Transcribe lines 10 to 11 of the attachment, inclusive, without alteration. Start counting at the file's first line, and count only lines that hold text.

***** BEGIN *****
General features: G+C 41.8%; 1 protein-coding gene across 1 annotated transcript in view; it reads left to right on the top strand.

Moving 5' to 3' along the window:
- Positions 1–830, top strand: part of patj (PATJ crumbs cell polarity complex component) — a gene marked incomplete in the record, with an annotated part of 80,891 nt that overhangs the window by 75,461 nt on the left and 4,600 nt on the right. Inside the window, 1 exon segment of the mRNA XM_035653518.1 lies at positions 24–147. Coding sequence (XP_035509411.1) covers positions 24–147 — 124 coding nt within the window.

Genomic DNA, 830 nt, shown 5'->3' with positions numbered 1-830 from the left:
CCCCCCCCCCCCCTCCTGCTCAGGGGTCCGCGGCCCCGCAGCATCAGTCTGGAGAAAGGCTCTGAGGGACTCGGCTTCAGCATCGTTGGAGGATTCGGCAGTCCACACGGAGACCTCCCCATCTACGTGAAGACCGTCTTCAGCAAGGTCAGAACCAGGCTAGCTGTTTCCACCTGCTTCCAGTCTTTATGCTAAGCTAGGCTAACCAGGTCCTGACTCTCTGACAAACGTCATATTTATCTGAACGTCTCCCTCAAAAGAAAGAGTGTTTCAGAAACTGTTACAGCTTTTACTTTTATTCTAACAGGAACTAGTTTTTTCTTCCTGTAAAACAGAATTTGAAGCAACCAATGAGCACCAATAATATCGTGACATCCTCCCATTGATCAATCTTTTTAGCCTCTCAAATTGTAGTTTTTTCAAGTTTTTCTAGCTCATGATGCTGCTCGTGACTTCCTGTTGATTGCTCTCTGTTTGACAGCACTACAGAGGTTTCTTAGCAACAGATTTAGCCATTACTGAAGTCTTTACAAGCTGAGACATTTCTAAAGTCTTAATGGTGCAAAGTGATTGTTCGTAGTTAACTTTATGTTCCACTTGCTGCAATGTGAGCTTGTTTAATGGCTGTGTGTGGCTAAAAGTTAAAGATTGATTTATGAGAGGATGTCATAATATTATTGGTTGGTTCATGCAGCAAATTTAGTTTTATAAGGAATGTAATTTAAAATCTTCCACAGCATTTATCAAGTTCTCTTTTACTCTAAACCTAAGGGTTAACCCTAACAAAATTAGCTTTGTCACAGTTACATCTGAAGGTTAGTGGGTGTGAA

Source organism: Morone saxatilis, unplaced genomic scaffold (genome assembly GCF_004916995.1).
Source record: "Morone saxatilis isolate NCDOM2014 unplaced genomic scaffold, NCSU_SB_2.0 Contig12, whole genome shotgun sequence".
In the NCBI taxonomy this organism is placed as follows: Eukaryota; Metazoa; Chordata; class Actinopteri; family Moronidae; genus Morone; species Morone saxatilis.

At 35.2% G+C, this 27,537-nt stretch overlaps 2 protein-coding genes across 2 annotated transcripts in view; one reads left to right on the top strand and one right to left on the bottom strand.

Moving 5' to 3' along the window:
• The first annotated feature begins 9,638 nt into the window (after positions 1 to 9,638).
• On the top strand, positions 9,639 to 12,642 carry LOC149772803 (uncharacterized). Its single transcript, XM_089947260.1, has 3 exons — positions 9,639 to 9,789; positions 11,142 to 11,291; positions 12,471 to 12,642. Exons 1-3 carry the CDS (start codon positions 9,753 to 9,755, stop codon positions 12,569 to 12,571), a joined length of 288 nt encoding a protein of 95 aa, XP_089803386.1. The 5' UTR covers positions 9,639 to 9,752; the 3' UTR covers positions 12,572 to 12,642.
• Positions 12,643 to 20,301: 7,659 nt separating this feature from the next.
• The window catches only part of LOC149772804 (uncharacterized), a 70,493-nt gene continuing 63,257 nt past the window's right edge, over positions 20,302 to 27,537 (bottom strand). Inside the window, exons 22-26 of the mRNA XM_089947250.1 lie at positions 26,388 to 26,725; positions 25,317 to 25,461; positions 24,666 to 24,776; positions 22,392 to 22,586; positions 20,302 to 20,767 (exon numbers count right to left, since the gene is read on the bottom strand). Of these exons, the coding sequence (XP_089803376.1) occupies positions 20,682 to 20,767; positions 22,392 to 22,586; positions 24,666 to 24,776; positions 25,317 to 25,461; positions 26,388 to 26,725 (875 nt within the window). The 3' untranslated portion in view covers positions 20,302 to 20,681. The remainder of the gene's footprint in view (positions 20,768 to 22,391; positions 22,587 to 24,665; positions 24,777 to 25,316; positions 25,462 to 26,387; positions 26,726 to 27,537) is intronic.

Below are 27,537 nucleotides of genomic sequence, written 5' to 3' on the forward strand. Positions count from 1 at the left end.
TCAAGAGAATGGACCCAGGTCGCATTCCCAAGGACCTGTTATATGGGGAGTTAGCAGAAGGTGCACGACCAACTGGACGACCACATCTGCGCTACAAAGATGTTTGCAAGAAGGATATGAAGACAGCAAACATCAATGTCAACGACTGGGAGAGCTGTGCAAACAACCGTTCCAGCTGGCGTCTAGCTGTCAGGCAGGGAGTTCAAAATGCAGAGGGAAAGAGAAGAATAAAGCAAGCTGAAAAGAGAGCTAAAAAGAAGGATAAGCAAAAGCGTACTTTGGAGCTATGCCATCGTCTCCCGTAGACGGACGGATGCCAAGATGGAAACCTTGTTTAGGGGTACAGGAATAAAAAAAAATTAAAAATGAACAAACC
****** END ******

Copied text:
Moving 5' to 3' along the window:
• The first annotated feature begins 9,638 nt into the window (after positions 1 to 9,638).